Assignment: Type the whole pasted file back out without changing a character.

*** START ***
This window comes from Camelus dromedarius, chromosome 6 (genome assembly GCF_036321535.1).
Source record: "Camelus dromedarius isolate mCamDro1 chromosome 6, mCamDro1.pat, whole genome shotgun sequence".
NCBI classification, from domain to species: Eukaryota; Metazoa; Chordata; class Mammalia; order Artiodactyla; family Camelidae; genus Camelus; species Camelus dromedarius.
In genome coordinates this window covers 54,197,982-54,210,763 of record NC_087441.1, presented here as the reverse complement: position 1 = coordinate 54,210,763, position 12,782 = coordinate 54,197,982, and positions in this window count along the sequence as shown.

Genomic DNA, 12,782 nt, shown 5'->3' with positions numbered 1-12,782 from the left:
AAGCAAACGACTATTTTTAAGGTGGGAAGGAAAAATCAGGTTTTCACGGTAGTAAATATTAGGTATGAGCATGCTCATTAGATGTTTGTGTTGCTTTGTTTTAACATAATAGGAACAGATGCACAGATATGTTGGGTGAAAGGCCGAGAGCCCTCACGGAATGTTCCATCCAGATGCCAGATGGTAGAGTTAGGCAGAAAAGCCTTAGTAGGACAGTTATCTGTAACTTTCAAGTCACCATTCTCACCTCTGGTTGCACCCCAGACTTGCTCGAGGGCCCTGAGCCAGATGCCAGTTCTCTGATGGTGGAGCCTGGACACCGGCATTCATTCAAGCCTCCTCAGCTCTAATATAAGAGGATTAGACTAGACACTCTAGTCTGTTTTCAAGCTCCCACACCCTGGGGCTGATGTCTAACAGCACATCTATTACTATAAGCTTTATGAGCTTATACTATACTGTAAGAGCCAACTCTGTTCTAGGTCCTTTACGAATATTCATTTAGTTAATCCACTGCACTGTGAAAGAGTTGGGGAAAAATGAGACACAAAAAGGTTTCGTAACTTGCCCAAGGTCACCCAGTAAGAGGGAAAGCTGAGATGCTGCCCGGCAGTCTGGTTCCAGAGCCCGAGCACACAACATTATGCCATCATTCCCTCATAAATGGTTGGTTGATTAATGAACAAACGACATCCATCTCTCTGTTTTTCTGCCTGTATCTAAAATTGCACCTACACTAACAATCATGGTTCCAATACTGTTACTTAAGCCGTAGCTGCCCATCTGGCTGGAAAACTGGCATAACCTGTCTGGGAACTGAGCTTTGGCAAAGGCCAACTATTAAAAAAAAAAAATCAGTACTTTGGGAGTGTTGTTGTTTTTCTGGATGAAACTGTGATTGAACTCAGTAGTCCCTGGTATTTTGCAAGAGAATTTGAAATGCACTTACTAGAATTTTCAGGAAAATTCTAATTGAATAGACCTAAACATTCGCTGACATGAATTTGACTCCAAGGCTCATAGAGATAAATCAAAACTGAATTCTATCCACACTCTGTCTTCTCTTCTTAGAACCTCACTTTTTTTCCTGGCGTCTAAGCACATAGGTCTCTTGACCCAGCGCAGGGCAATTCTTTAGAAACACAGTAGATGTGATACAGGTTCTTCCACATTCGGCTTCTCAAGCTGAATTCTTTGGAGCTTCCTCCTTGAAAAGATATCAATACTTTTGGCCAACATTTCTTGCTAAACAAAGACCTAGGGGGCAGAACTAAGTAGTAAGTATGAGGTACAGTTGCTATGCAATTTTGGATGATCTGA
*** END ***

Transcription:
This window comes from Camelus dromedarius, chromosome 6 (genome assembly GCF_036321535.1).
Source record: "Camelus dromedarius isolate mCamDro1 chromosome 6, mCamDro1.pat, whole genome shotgun sequence".
NCBI classification, from domain to species: Eukaryota; Metazoa; Chordata; class Mammalia; order Artiodactyla; family Camelidae; genus Camelus; species Camelus dromedarius.
In genome coordinates this window covers 54,197,982-54,210,763 of record NC_087441.1, presented here as the reverse complement: position 1 = coordinate 54,210,763, position 12,782 = coordinate 54,197,982, and positions in this window count along the sequence as shown.

Genomic DNA, 12,782 nt, shown 5'->3' with positions numbered 1-12,782 from the left:
AAGCAAACGACTATTTTTAAGGTGGGAAGGAAAAATCAGGTTTTCACGGTAGTAAATATTAGGTATGAGCATGCTCATTAGATGTTTGTGTTGCTTTGTTTTAACATAATAGGAACAGATGCACAGATATGTTGGGTGAAAGGCCGAGAGCCCTCACGGAATGTTCCATCCAGATGCCAGATGGTAGAGTTAGGCAGAAAAGCCTTAGTAGGACAGTTATCTGTAACTTTCAAGTCACCATTCTCACCTCTGGTTGCACCCCAGACTTGCTCGAGGGCCCTGAGCCAGATGCCAGTTCTCTGATGGTGGAGCCTGGACACCGGCATTCATTCAAGCCTCCTCAGCTCTAATATAAGAGGATTAGACTAGACACTCTAGTCTGTTTTCAAGCTCCCACACCCTGGGGCTGATGTCTAACAGCACATCTATTACTATAAGCTTTATGAGCTTATACTATACTGTAAGAGCCAACTCTGTTCTAGGTCCTTTACGAATATTCATTTAGTTAATCCACTGCACTGTGAAAGAGTTGGGGAAAAATGAGACACAAAAAGGTTTCGTAACTTGCCCAAGGTCACCCAGTAAGAGGGAAAGCTGAGATGCTGCCCGGCAGTCTGGTTCCAGAGCCCGAGCACACAACATTATGCCATCATTCCCTCATAAATGGTTGGTTGATTAATGAACAAACGACATCCATCTCTCTGTTTTTCTGCCTGTATCTAAAATTGCACCTACACTAACAATCATGGTTCCAATACTGTTACTTAAGCCGTAGCTGCCCATCTGGCTGGAAAACTGGCATAACCTGTCTGGGAACTGAGCTTTGGCAAAGGCCAACTATTAAAAAAAAAAAATCAGTACTTTGGGAGTGTTGTTGTTTTTCTGGATGAAACTGTGATTGAACTCAGTAGTCCCTGGTATTTTGCAAGAGAATTTGAAATGCACTTACTAGAATTTTCAGGAAAATTCTAATTGAATAGACCTAAACATTCGCTGACATGAATTTGACTCCAAGGCTCATAGAGATAAATCAAAACTGAATTCTATCCACACTCTGTCTTCTCTTCTTAGAACCTCACTTTTTTTCCTGGCGTCTAAGCACATAGGTCTCTTGACCCAGCGCAGGGCAATTCTTTAGAAACACAGTAGATGTGATACAGGTTCTTCCACATTCGGCTTCTCAAGCTGAATTCTTTGGAGCTTCCTCCTTGAAAAGATATCAATACTTTTGGCCAACATTTCTTGCTAAACAAAGACCTAGGGGGCAGAACTAAGTAGTAAGTATGAGGTACAGTTGCTATGCAATTTTGGATGATCTGA